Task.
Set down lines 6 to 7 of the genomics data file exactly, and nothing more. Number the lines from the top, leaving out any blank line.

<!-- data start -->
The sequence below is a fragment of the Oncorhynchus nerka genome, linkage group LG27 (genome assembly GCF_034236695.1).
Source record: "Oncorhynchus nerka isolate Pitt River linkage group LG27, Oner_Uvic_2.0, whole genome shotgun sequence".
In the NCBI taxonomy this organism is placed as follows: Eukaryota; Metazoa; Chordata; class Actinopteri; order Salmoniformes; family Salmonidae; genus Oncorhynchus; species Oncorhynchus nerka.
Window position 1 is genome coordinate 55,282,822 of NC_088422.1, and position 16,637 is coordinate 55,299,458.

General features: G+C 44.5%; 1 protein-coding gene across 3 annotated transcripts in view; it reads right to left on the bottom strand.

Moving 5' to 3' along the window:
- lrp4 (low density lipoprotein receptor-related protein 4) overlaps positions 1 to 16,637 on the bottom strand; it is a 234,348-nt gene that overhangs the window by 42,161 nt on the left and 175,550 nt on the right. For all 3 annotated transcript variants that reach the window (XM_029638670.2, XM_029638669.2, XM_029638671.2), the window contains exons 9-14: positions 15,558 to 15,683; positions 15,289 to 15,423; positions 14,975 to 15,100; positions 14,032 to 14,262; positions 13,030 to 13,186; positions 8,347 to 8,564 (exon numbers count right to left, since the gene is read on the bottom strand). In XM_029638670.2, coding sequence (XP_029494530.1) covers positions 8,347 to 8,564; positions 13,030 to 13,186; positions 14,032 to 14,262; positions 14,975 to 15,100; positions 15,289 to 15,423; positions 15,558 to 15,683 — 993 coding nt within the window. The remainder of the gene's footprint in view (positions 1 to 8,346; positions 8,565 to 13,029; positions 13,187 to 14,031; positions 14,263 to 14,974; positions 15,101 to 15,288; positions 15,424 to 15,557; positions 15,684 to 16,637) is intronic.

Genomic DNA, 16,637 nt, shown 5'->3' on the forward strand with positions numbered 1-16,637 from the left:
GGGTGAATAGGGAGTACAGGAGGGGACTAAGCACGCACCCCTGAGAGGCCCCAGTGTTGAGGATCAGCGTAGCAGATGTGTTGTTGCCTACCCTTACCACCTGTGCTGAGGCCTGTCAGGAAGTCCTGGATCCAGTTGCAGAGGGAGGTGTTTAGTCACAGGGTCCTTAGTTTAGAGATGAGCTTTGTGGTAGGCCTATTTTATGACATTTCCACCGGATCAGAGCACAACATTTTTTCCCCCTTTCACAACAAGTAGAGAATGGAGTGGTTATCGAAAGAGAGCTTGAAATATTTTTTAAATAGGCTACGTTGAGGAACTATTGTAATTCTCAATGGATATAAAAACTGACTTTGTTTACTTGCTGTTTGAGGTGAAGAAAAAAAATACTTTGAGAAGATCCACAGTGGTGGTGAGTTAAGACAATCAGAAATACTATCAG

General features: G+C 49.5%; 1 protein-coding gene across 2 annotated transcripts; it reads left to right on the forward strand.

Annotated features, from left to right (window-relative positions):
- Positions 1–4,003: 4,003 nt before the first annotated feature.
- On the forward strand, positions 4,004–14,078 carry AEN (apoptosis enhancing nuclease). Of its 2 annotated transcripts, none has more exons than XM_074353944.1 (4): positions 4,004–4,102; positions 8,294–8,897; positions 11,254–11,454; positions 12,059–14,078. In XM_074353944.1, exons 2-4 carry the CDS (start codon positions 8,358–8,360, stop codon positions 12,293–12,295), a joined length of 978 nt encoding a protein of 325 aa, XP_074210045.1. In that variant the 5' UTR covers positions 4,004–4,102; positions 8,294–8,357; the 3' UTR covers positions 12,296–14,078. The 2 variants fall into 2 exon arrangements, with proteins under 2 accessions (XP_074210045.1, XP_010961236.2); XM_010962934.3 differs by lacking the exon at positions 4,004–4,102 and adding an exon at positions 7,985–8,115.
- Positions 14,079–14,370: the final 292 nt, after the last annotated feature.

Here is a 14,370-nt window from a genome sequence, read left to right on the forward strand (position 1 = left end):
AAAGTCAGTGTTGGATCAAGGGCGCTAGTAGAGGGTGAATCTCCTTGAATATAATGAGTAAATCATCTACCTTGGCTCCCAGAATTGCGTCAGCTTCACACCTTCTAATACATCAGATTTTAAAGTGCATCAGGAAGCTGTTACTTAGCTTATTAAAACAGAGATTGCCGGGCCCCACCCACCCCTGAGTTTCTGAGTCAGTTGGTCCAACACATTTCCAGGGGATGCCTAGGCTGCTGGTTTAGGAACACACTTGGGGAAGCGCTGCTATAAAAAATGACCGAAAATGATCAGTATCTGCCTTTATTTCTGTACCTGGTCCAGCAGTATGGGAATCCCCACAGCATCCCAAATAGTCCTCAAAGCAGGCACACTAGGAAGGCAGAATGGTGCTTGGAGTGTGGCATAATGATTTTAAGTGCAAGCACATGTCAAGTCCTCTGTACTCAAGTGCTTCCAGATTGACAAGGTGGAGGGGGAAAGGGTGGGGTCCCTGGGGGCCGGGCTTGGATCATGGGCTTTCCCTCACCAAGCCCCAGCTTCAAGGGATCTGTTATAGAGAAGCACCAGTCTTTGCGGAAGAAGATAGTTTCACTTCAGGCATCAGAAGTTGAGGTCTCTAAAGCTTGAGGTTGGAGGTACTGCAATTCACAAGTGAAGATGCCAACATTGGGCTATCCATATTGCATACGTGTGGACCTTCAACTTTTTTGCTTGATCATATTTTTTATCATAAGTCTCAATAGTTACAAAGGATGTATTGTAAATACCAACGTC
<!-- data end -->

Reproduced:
Moving 5' to 3' along the window:
- lrp4 (low density lipoprotein receptor-related protein 4) overlaps positions 1 to 16,637 on the bottom strand; it is a 234,348-nt gene that overhangs the window by 42,161 nt on the left and 175,550 nt on the right. For all 3 annotated transcript variants that reach the window (XM_029638670.2, XM_029638669.2, XM_029638671.2), the window contains exons 9-14: positions 15,558 to 15,683; positions 15,289 to 15,423; positions 14,975 to 15,100; positions 14,032 to 14,262; positions 13,030 to 13,186; positions 8,347 to 8,564 (exon numbers count right to left, since the gene is read on the bottom strand). In XM_029638670.2, coding sequence (XP_029494530.1) covers positions 8,347 to 8,564; positions 13,030 to 13,186; positions 14,032 to 14,262; positions 14,975 to 15,100; positions 15,289 to 15,423; positions 15,558 to 15,683 — 993 coding nt within the window. The remainder of the gene's footprint in view (positions 1 to 8,346; positions 8,565 to 13,029; positions 13,187 to 14,031; positions 14,263 to 14,974; positions 15,101 to 15,288; positions 15,424 to 15,557; positions 15,684 to 16,637) is intronic.